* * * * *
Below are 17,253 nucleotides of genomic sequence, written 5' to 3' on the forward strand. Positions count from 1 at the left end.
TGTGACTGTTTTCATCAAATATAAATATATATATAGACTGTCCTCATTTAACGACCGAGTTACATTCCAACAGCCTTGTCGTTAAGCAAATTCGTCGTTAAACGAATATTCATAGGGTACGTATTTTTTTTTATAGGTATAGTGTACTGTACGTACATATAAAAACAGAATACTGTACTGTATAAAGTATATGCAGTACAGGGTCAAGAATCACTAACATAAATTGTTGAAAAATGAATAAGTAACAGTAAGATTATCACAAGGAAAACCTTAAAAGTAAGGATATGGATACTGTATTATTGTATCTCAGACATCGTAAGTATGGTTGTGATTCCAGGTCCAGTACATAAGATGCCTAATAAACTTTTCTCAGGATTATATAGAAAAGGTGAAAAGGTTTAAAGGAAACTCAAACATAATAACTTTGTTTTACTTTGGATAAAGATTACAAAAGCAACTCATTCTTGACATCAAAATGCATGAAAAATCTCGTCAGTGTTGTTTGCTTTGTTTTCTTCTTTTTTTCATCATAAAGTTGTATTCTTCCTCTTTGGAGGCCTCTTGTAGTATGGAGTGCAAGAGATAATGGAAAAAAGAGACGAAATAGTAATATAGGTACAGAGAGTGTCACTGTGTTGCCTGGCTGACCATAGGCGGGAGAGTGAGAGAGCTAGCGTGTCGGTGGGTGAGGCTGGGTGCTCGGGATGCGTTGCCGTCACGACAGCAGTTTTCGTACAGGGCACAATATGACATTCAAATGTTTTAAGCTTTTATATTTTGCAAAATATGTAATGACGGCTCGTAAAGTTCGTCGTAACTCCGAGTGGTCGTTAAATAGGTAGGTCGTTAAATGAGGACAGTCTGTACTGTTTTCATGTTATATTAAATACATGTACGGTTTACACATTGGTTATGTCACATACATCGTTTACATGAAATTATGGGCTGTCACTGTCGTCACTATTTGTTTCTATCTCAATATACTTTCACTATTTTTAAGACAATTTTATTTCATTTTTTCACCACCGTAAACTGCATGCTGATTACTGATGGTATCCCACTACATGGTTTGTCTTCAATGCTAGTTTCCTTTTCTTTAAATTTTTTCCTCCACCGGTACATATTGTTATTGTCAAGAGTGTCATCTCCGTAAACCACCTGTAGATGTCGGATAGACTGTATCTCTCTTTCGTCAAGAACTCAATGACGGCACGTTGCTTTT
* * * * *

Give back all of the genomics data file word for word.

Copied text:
Below are 17,253 nucleotides of genomic sequence, written 5' to 3' on the forward strand. Positions count from 1 at the left end.
TGTGACTGTTTTCATCAAATATAAATATATATATAGACTGTCCTCATTTAACGACCGAGTTACATTCCAACAGCCTTGTCGTTAAGCAAATTCGTCGTTAAACGAATATTCATAGGGTACGTATTTTTTTTTATAGGTATAGTGTACTGTACGTACATATAAAAACAGAATACTGTACTGTATAAAGTATATGCAGTACAGGGTCAAGAATCACTAACATAAATTGTTGAAAAATGAATAAGTAACAGTAAGATTATCACAAGGAAAACCTTAAAAGTAAGGATATGGATACTGTATTATTGTATCTCAGACATCGTAAGTATGGTTGTGATTCCAGGTCCAGTACATAAGATGCCTAATAAACTTTTCTCAGGATTATATAGAAAAGGTGAAAAGGTTTAAAGGAAACTCAAACATAATAACTTTGTTTTACTTTGGATAAAGATTACAAAAGCAACTCATTCTTGACATCAAAATGCATGAAAAATCTCGTCAGTGTTGTTTGCTTTGTTTTCTTCTTTTTTTCATCATAAAGTTGTATTCTTCCTCTTTGGAGGCCTCTTGTAGTATGGAGTGCAAGAGATAATGGAAAAAAGAGACGAAATAGTAATATAGGTACAGAGAGTGTCACTGTGTTGCCTGGCTGACCATAGGCGGGAGAGTGAGAGAGCTAGCGTGTCGGTGGGTGAGGCTGGGTGCTCGGGATGCGTTGCCGTCACGACAGCAGTTTTCGTACAGGGCACAATATGACATTCAAATGTTTTAAGCTTTTATATTTTGCAAAATATGTAATGACGGCTCGTAAAGTTCGTCGTAACTCCGAGTGGTCGTTAAATAGGTAGGTCGTTAAATGAGGACAGTCTGTACTGTTTTCATGTTATATTAAATACATGTACGGTTTACACATTGGTTATGTCACATACATCGTTTACATGAAATTATGGGCTGTCACTGTCGTCACTATTTGTTTCTATCTCAATATACTTTCACTATTTTTAAGACAATTTTATTTCATTTTTTCACCACCGTAAACTGCATGCTGATTACTGATGGTATCCCACTACATGGTTTGTCTTCAATGCTAGTTTCCTTTTCTTTAAATTTTTTCCTCCACCGGTACATATTGTTATTGTCAAGAGTGTCATCTCCGTAAACCACCTGTAGATGTCGGATAGACTGTATCTCTCTTTCGTCAAGAACTCAATGACGGCACGTTGCTTTT